Connect with Point of View   to get exclusive commentary and updates

Is Another Black Monday Around the Corner?

hundred dollars on the printing rollers
Print Friendly, PDF & Email
By: John Greenwood and Steve H. Hanke – wsj.com – October 22, 2023

Early in the pandemic, the volume of U.S. dollars in circulation soared. For two years starting in March 2020, the M2 money supply—a measure of the cash and checkable deposits in circulation plus savings deposits and other easily convertible assets—grew at an unprecedented annualized rate of 16.5%. That is more than three times the appropriate rate for hitting the Fed’s 2% inflation target.

Then, in March 2022, the Fed changed course, first tightening the money supply by increasing the federal-funds rate and then introducing quantitative tightening. Between July 2022 and August 2023, the M2 supply contracted by 3.9%, the most extreme contraction since 1933.

The first factor contributing to the contraction of the money supply is the Fed’s quantitative tightening. In June 2022, the Fed started to reduce its balance sheet by $45 billion a month. In September 2022, it doubled its monthly balance-sheet reduction to $90 billion. This balance-sheet runoff by the Fed requires the public to buy an equivalent amount of securities, reducing their deposits as they buy the bonds.

Quantitative tightening has already produced a dramatic selloff in the bond market. But just as they did ahead of the September 2019 crunch in the repurchase-agreement market, Fed officials keep repeating their mistaken mantras that quantitative tightening can operate “in the background” and “on autopilot,” implying minimal market effect. But basic balance-sheet accounting shows that unless commercial banks are creating enough “new money” through their lending activity to offset the Fed’s balance-sheet shrinkage, quantitative tightening has a contractionary effect on the money supply.

The second factor contributing to shrinking M2 is the decreased availability of commercial bank credit—the sum of loans and bank holdings of securities. With the steep rise in rates, bank lending has slowed, and banks have been selling off securities. In September 2022, U.S. commercial banks held $17.36 trillion, but by September this year the total had fallen to $17.28 trillion. Within that total, bank holdings of securities have fallen nearly $600 billion over the same period.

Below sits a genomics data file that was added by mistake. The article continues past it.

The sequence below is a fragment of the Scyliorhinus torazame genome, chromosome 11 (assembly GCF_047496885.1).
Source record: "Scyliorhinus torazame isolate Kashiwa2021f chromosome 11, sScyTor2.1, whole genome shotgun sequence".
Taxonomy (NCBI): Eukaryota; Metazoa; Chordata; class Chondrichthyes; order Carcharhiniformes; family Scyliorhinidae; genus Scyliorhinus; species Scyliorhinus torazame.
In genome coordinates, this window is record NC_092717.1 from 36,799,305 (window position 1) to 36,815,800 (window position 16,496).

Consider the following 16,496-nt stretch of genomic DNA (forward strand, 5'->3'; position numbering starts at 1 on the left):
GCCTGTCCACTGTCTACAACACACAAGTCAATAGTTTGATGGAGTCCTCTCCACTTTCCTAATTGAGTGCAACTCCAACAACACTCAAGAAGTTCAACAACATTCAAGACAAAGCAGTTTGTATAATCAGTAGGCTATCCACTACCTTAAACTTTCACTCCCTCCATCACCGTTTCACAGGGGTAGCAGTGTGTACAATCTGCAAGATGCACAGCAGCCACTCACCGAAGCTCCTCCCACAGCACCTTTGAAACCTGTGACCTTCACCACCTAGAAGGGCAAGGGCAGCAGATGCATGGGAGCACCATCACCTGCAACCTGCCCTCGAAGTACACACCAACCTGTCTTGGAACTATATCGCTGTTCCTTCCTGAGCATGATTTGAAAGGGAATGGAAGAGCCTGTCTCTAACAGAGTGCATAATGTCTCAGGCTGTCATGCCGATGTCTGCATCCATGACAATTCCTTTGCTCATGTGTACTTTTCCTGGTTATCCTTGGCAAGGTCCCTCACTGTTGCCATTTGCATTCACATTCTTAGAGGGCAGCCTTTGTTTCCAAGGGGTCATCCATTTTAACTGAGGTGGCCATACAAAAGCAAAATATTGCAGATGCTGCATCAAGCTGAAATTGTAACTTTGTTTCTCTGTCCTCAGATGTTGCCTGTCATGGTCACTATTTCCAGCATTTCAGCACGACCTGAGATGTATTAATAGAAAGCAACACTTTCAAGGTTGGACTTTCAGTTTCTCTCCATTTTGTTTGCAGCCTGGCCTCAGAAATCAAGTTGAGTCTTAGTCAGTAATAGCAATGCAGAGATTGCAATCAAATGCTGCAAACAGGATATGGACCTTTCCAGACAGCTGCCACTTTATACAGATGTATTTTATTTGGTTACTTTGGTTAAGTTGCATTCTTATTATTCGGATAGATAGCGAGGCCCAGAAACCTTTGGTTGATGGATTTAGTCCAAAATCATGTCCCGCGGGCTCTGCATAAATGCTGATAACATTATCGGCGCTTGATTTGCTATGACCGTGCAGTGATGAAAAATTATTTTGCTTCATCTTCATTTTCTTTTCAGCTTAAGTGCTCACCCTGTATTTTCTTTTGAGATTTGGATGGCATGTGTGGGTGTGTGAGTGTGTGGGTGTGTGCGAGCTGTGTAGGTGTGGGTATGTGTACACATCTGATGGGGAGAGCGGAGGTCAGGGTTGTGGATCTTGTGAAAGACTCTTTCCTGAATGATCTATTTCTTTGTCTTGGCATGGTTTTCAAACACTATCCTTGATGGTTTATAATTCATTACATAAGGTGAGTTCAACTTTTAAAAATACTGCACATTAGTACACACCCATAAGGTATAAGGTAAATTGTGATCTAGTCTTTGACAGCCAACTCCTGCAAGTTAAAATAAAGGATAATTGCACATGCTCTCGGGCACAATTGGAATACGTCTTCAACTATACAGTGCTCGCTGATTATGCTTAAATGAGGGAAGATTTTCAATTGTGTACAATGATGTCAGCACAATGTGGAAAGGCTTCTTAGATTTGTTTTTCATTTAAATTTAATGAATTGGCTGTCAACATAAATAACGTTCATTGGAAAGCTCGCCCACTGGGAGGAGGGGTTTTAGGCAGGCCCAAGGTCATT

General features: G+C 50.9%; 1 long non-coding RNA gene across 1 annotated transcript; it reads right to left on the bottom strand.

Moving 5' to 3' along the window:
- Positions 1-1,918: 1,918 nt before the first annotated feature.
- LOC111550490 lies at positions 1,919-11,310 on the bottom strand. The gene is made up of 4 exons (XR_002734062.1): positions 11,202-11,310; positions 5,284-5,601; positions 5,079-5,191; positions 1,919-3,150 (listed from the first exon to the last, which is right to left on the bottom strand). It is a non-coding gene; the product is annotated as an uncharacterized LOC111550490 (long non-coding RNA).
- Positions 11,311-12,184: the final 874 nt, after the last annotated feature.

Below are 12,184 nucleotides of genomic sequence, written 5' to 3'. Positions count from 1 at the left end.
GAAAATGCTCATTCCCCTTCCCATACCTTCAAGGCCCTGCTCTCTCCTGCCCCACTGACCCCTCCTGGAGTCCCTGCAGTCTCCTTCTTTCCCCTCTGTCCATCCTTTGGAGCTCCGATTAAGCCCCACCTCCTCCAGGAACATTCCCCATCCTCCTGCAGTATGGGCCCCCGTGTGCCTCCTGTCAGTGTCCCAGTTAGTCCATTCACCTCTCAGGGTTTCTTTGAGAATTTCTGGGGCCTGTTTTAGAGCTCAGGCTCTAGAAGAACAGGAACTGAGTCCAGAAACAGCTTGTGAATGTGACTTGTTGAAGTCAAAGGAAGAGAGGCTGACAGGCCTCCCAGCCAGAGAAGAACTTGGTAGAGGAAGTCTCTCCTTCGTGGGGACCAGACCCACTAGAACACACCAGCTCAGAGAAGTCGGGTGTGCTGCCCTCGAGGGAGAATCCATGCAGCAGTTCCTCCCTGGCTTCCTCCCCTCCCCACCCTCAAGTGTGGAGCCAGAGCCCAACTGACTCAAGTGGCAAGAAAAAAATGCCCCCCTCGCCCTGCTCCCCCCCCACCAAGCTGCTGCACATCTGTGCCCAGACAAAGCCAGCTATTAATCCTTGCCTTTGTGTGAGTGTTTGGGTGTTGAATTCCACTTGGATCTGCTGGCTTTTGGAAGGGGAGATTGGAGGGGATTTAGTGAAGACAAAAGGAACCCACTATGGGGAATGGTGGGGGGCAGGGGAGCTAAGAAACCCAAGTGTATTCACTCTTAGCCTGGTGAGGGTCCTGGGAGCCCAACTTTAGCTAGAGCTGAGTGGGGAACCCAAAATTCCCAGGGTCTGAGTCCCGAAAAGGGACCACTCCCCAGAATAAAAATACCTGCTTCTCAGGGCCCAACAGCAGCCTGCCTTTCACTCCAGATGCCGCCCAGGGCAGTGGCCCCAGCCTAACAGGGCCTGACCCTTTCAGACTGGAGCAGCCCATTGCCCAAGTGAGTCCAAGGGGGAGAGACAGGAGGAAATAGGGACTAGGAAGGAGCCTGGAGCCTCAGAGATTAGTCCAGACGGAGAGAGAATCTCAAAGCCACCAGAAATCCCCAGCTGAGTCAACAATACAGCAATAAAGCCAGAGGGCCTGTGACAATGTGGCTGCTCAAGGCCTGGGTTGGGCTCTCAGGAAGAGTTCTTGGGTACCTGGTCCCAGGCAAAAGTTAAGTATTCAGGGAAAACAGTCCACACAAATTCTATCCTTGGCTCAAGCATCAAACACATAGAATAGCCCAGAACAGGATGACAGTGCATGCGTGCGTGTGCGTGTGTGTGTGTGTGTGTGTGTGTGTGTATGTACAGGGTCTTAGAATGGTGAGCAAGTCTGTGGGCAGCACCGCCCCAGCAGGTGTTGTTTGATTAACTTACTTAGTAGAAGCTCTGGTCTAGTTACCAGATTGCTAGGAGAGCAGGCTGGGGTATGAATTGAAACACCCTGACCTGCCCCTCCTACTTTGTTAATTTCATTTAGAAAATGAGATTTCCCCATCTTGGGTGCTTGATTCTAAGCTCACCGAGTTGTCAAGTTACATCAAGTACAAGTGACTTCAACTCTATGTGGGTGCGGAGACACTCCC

This brings us to the stock-market crash of 1987. In that year the key 10-year bond yield rose steeply from January onward (from 7% in January to 10% by Black Monday in October) and the money supply slowed sharply.

In 1987 growth of M2 declined by almost half, from 9.7% year-on-year in January to 4.9% in September, while M3—no longer published by the Fed—slowed from 8.7% to 3.6% over the same period. A bond-market crunch and monetary squeeze together led to a sudden, drastic reassessment of equity-market valuations. The same could happen today, particularly since the current jump in bond yields and monetary squeeze are much more pronounced than in 1987.

Because of the sustained decline in the money supply, the economy is in real danger. So far, only the remaining excess money the Fed created between 2020 and 2021—the cumulative excess savings from the Covid handouts—has been keeping businesses hiring and consumers spending. The effects of the excess money are still giving the economy a lift, but that extra fuel is almost exhausted. When it dries up, the economy will run on fumes.

In all of this, an appreciation for time lags is critical. The Fed ignored the huge acceleration in the quantity of money and thus failed to anticipate the ensuing inflation. When inflation struck in early 2021, Fed officials tried to argue it was “transitory,” caused by supply-chain disruptions.

The Fed continues to ignore the money supply, and we now face the opposite problem. The money supply has been contracting for 18 months, and soon, after the overhanging extra money from 2020-21 has been used up, spending will plunge and inflation will fall, not simply to 2%, but below—and perhaps even into deflation in 2025.

Since Fed officials pay no attention to either monetary aggregates or their credit counterparts, they are overlooking these signals, and the risks are intensifying each day. Instead, we hear Fed leaders talk about being “data-dependent”—keeping their eyes firmly on lagging economic indicators such as the labor market and the composition of the consumer-price index, not the monetary causes for their movement.

Monetary analysis tells a very different story than the measures the Fed follows. The first effect of a monetary contraction is higher market interest rates for a brief period. Then comes an economic slump. The economy goes into recession and inflation falls. This results in a second and more permanent effect of subpar money growth, namely lower interest rates and a weaker currency.

When the stock market crashes, “higher for longer” will become a thing of the past as the Fed makes an abrupt pivot. Then the 10-year yields and U.S. dollar will come tumbling down.

To see this article in its entirety and to subscribe to others like it, please choose to read more.

Read More

Source: Another Black Monday May Be Around the Corner – WSJ